James Carter is a man with no inhibitions. His swagger is omnipresent, and he indeed likes to make a saxophone make noises one wouldn't expect it is capable of. Growling. Screeching. Soaring. But it fits and it doesn't hide the fact that this cat can flat out play. And his way with a ballad is sweet. Gerard Gibbs on the organ is soulful as anything, his chops part from gospel and from Richard "Groove" Holmes, but at this point in his career, what comes out at the end off the funnel is Gibbs.

Joe Locke is one of the great vibes players and his band, featuring the fine guitarist Jonathan Kreisberg cooked. Locke's rhythmic propulsion doesn't get in the way of his melodic ideas. Kreisberg has honed his chops with the likes of Dr. Lonnie Smith and knows how to burn and support with equal aplomb.

The Groups

The Black Arts Collective was co-founded by saxophonist Wayne Escoffery, trumpeter Jeremy Pelt and drummer Johnathan Blake. It is a muscular, driving group that takes no prisoners. Pelt is one of the giants of his generation and is constantly pushing the music, not only with this band, but his own wonderful projects. Escoffery is, in a sense, an under-the-radar guy with the public, but he plays his ass off.

Kansas Smitty's House Band is a new find. The musicians—rhythm section and three horns—are all young. They locked into many a sweet, medium-tempo groove, laid down some old-time swing in certain moments and played hot solos. Original compositions were good and the band put in a solid afternoon's work.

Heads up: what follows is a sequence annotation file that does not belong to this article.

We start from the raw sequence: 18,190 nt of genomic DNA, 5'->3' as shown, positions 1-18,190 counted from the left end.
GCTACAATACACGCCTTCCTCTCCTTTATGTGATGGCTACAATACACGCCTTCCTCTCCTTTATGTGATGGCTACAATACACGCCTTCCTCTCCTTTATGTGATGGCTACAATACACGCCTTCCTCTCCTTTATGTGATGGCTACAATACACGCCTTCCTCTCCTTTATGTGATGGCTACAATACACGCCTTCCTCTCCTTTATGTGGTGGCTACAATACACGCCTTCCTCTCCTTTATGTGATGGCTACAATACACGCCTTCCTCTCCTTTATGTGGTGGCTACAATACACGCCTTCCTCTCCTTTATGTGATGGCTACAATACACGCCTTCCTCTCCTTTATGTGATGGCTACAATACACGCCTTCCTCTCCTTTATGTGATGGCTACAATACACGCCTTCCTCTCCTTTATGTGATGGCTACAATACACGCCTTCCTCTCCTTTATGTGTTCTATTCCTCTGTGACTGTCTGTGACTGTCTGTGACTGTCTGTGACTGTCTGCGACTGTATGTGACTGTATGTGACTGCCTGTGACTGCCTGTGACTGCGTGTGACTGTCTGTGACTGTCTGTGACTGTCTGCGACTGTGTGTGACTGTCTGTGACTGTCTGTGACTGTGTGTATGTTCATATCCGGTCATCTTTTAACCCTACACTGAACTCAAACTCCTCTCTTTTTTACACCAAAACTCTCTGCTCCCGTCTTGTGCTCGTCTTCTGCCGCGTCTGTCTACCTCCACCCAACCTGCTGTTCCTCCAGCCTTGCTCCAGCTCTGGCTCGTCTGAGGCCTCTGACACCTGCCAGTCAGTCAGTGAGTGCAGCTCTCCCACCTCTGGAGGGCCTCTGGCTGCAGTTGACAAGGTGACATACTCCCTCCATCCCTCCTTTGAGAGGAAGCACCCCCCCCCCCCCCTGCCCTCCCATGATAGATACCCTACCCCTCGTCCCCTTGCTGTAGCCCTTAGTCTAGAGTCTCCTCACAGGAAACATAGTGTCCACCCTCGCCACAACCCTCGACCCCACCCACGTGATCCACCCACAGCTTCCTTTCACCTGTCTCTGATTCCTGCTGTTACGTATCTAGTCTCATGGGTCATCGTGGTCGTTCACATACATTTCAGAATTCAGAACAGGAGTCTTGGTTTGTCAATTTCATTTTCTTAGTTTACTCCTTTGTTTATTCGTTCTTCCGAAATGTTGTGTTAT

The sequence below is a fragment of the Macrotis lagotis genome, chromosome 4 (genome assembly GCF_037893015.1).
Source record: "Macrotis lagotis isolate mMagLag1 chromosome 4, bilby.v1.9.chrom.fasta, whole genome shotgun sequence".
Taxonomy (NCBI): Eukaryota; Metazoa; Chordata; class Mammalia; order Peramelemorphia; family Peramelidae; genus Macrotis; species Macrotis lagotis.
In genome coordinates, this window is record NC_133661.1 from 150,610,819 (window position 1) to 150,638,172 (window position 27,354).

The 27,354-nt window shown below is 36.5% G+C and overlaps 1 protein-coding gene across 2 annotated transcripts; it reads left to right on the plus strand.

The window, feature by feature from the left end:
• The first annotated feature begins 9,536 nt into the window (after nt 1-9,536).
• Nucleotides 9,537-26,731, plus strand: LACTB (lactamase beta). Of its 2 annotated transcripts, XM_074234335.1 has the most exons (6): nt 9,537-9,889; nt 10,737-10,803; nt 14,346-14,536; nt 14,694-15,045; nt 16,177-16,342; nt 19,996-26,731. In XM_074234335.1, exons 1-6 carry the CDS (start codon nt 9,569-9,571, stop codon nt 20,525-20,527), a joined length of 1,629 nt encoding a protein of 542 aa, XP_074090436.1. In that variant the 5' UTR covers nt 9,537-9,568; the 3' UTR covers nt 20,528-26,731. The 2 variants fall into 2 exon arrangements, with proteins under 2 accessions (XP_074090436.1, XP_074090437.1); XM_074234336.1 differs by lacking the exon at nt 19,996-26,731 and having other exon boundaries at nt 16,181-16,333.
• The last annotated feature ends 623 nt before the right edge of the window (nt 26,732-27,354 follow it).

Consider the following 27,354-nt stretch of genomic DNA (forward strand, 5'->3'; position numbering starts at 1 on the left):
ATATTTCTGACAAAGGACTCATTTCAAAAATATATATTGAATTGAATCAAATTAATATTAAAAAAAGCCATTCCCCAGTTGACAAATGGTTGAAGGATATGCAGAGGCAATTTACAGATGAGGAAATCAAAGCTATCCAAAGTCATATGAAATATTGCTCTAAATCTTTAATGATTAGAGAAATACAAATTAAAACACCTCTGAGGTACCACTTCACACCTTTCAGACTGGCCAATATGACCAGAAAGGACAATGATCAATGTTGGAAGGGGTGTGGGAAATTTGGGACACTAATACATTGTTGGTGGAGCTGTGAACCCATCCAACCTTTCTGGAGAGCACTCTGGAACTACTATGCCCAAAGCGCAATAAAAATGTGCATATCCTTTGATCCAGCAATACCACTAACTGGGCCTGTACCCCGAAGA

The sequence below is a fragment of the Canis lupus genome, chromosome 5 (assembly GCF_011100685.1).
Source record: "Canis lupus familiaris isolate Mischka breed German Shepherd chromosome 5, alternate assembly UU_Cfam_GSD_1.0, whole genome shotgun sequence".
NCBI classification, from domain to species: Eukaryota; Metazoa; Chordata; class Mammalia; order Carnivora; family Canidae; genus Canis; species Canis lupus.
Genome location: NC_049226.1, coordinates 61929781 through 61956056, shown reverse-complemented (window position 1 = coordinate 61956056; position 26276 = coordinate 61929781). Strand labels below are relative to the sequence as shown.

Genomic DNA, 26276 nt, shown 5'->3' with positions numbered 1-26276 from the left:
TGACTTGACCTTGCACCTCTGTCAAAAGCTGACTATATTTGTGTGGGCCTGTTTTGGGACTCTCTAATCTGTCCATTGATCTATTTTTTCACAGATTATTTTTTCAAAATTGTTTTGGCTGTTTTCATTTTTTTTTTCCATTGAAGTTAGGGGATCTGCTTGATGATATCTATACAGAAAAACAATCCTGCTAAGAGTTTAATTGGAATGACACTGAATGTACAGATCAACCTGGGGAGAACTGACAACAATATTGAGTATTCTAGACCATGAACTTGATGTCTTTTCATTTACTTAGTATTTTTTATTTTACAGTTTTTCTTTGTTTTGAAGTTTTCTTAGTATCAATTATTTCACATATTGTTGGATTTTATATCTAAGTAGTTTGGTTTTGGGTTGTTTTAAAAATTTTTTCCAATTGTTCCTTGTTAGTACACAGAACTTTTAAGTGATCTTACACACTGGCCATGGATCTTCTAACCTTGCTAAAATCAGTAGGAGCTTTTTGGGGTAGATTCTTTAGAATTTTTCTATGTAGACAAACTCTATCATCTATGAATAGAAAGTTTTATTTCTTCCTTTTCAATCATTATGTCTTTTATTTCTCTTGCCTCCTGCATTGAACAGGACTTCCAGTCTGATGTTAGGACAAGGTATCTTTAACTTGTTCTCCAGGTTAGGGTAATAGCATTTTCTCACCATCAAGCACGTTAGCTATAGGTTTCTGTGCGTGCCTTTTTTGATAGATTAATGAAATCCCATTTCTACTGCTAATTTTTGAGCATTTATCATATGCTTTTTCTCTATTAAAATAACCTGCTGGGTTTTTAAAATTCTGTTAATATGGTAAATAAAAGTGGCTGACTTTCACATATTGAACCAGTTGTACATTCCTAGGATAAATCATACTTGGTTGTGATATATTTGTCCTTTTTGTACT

The Cuban group Los Van Van is touring in celebration of their 50th year. Heavy percussion and exotic dance rhythms propelled the band and had people literally dancing in the aisles and on the SPAC lawn. That's their intent. And they do it as well as anybody.

Antonio Sanchez & Migration came at Latin-influenced music from a different angle. The drummer is a Mexican-American and his latest album, Lines in the Sand portrays the struggles of downtrodden people in Mexico trying to make the migration trip for a better life. The music isn't for dance. It's heavy. Singer Thana Alexa sings wordless vocals of great beauty, harmonizing with the melody at times, in synch with it at others. John Escreet wonderful, flexible, adventures keyboards help carry the day. Chase Baird on saxophone added organized chaos in sections, and backed Alexa's fine artistry at others. Sanchez is one of the finest drummers around, and his work held it all together.

On the mellower side was the Mercy Band, with Jon Cowherd on piano, Steve Cardenas on guitar, John Patitucci on bass and Brian Blade on drums, all fantastic musicians. Their collective sound was ethereal, not burning. It was pensive, but with an exploratory feel. It couldn't help but be thoughtful with those fine musicians listening, playing and meshing. A good set.

The rest

Donna Grantis, known as a guitar shredder who worked with Prince, meandered on the guitar, but played trite ideas that never caught fire, and music that wandered—to where? Unsure.

Trombone Shorty has always played for entertainment first, even thought the musicians are very good. He seems to have moved more into hip-hop and "look at me" material, with a lot of physical too-much-testosterone histrionics after his solos. High energy. Low creativity.

The festival also, for the first time, featured performances by two high school bands in the Capital District of New York state. Both—Saratoga Springs High School—and Shaker High School—did themselves proud.

Photo credit: Richard Conde